A resident of Princeton, Keith O’Shaughnessy teaches literature, creative writing, and composition at Camden County College. He is the author of Incommunicado, winner of the inaugural Grolier Discovery Award, sponsored by the poetry book shop on Harvard Square. He has published three chapbooks — “Carnaval,” “The Devil’s Party,” and “Snegurochka” — all with Pudding House Press.

A 1994 graduate of Columbia, O’Shaughnessy was profiled in the spring, 2011, issue of the Columbia magazine:

“It’s an improbable story — O’Shaughnessy grew up in Princeton, New Jersey, the son of a prominent lawyer, and attended the elite Lawrenceville School and Columbia. Now 40, graying at the temples, and unconventionally handsome, he is finishing his dissertation on Shakespeare at Drew University. He still lives in Princeton, and still dresses preppily, in natty sport coats with pocket squares and colorful scarves. (‘He looks like he just walked out of a Scott Fitzgerald novel,’ his friend and poetry mentor Rachel Hadas says.)

“But for years O’Shaughnessy has commuted every weekday to Camden, where he teaches five English courses per semester at Camden County College. He says he feels more at home among its first-generation college students than he does at writers’ conferences or cocktail parties. He used to drink and smoke but doesn’t do either anymore; mostly, he just teaches and writes.”

Writes Hadas: “Immersing us in the worlds of classical mythology, Dante, and Shakespeare, the poems of ‘Last Call for Ganymede’ do not rely on description or allusion. Rather, Keith O’Shaughnessy inhabits and animates Phaedra, Cleopatra, Beatrice, and many others, and does so with lyric precision and crackling wit. The poems in this collection are like filigreed lightning.”

#b#Sarah Blake, “Mr. West,”#/b# Wesleyan University Press, www.wesleyan.edu/wespress/

Sarah Blake’s first book, “Mr. West,” is an unauthorized lyric biography of the rap star Kanye West.

As her publisher says, the collection “covers the main events in superstar Kanye West’s life while also following the poet on her year spent researching, writing, and pregnant. Blake’s esthetics take her work from prose poems to lineated free verse to tightly wound lyrics to improbably successful sestinas as she considers race, media, and pop culture in this daring debut collection.”

Blake, who lives outside of Philadelphia, attended the College of New Jersey, where she studied mathematics and creative writing. She received her masters in creative writing from the University of Texas at Austin. In 2008 she returned to New Jersey to work as the poetry festival assistant for the Geraldine R. Dodge Poetry Festival. In 2010 she helped to create the Poetry Trail at the D&R Greenway Land Trust in Princeton.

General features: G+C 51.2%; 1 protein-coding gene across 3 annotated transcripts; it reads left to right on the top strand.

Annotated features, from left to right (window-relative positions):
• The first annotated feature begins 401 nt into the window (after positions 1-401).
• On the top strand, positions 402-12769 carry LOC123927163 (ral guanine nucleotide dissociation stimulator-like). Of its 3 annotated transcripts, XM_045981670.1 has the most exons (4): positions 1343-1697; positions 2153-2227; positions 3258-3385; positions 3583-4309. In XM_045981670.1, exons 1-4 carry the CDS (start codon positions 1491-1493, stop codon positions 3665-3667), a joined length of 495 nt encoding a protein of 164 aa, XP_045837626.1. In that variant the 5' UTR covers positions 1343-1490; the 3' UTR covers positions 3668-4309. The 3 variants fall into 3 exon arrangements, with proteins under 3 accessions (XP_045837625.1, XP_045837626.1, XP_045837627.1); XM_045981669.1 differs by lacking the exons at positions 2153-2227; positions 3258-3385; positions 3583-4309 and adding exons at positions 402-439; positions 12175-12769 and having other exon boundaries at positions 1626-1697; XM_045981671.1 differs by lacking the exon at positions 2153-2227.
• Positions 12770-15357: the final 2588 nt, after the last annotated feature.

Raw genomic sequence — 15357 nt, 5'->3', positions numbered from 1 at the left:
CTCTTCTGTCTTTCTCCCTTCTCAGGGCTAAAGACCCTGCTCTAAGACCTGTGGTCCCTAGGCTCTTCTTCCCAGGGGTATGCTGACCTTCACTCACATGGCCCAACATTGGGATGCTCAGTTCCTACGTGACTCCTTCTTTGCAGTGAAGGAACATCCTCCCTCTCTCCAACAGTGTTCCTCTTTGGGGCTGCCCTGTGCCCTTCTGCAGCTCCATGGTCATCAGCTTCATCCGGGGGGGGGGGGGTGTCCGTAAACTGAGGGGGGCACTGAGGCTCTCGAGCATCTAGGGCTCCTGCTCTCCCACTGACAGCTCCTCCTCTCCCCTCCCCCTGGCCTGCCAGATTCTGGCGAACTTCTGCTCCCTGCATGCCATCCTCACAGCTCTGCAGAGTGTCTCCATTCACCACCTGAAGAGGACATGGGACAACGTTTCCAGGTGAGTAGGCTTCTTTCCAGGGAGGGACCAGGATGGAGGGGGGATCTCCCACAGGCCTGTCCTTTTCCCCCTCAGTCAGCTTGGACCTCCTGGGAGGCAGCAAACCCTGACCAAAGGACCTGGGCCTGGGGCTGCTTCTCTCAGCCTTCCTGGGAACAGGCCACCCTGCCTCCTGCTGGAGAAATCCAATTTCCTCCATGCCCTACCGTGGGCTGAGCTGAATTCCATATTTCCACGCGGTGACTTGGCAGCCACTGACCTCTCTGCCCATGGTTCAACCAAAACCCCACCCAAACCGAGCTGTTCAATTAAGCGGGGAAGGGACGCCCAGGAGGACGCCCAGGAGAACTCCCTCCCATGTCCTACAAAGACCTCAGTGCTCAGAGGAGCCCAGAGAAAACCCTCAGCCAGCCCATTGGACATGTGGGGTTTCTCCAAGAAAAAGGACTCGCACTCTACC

Blake is the founder of the online writing tool Submittrs, an editor at Saturnalia Books, and a recipient of an NEA Literature Fellowship. Her poetry has appeared in Boston Review, Drunken Boat, FIELD, and The Threepenny Review.

#b#Ricardo Barros#/b#, “Figuring Space,” 70-page monograph with 40 photographs and video. www.ricardobarros.com.

The Brazilian born Barros has degrees in civil engineering and worked at the New Jersey Department of Transportation before becoming a professional photographer in 1996, thereby fulfilling a dream that had been sparked in junior high school.

“I wandered into the darkroom and saw an image emerge in a developing tray from a white piece of paper in that amber light — it was beautiful, magic! I was drawn to it because I thought it was like alchemy,” he told writer Pat Summers for an article posted at newjerseynewsroom.com.

As that online article says, Barros “also experienced a defining moment with photography in high school, when he saw an exhibition by Paul Strand. ‘I was looking at his photographs and my knees began to shake. I didn’t understand what was happening.’

“That, Barros says, was when he ‘realized the power of esthetics.’ Till then he had been mostly interested in the mechanical aspects of the photographic process, the technology, the craft. But slowly, he remembers, ‘the esthetic qualities of photography began to overtake the technical’.”

In this most recent project Barros uses the human figure to probe the meaning of space. “Until we encounter a boundary, or until it is replaced with something else, space is completely invisible to us. We perceive space only when it ends,” Barros writes in his artist’s statement.

Barros provides photography services to clients throughout the United States. He has exhibited his work in Brazil, China, and Romania. Barros’ personal work is in the permanent collection of 11 museums, including the Smithsonian Museum of American Art, Museu de Arte de Sao Paulo (MASP), Brazil, the Philadelphia Museum of Art, the Fogg Art Museum, and the DeCordova Museum.